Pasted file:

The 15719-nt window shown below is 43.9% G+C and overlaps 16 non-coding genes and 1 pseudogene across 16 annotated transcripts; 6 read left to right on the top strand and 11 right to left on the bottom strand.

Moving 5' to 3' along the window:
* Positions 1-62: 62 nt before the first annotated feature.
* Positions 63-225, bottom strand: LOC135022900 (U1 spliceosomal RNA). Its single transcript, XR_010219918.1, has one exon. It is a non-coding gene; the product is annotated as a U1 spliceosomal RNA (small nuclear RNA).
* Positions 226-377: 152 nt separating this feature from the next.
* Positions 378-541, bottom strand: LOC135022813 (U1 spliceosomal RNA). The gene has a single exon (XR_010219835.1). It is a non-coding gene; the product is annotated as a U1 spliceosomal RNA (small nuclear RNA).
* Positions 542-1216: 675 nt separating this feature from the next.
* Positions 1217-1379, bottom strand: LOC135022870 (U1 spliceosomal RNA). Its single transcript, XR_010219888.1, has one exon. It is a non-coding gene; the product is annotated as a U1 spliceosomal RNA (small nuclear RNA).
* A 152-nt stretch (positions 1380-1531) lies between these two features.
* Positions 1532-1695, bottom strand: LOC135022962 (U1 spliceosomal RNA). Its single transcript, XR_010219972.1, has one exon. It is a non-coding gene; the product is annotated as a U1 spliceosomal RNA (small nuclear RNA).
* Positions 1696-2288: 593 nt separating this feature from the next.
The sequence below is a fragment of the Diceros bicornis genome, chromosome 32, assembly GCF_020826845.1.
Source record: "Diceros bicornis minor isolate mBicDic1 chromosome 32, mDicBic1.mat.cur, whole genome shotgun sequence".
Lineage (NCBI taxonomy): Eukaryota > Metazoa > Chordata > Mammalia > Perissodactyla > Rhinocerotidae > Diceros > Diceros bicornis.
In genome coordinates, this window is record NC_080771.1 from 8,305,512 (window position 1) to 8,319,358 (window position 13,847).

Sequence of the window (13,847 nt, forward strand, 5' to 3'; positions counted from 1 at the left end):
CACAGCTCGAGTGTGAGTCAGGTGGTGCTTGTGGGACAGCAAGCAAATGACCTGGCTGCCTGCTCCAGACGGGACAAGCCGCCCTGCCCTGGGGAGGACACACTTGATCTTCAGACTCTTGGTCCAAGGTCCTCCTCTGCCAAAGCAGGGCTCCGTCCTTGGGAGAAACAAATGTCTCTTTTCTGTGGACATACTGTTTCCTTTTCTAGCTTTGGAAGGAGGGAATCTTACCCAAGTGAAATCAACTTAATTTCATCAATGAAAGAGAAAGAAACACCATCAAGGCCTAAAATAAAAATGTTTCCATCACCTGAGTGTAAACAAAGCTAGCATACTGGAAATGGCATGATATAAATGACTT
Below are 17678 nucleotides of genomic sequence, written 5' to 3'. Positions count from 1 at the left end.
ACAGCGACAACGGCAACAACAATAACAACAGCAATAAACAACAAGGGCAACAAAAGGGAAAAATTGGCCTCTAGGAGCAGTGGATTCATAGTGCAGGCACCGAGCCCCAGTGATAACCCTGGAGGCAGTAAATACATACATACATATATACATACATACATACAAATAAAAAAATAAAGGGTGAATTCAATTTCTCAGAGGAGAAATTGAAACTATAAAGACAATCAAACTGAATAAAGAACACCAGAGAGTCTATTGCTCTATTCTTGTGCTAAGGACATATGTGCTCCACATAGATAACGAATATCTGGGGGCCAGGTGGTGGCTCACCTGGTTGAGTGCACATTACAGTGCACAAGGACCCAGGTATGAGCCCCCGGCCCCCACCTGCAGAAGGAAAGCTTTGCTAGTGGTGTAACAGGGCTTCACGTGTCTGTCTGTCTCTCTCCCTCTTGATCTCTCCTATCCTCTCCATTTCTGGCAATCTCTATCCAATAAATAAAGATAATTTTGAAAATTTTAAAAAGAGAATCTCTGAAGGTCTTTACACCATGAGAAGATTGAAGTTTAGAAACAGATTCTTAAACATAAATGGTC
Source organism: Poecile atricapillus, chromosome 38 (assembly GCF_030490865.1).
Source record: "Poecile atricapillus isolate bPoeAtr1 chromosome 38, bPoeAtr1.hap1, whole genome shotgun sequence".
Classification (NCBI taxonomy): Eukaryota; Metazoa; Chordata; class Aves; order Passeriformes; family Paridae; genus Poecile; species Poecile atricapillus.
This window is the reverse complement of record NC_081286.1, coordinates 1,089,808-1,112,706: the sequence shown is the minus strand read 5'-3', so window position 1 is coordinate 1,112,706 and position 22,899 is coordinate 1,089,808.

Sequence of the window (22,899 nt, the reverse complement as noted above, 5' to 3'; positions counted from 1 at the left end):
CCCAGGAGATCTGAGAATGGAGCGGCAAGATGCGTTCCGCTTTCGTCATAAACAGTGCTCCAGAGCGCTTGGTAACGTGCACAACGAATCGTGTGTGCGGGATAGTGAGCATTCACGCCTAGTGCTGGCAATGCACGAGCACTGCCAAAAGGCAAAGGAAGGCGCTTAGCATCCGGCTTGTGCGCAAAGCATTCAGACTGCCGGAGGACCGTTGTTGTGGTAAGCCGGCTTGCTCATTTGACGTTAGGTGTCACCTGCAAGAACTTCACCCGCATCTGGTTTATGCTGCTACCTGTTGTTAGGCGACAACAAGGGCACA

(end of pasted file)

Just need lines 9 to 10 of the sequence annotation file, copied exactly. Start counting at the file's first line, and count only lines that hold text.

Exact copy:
* A 152-nt stretch (positions 1380-1531) lies between these two features.
* Positions 1532-1695, bottom strand: LOC135022962 (U1 spliceosomal RNA). Its single transcript, XR_010219972.1, has one exon. It is a non-coding gene; the product is annotated as a U1 spliceosomal RNA (small nuclear RNA).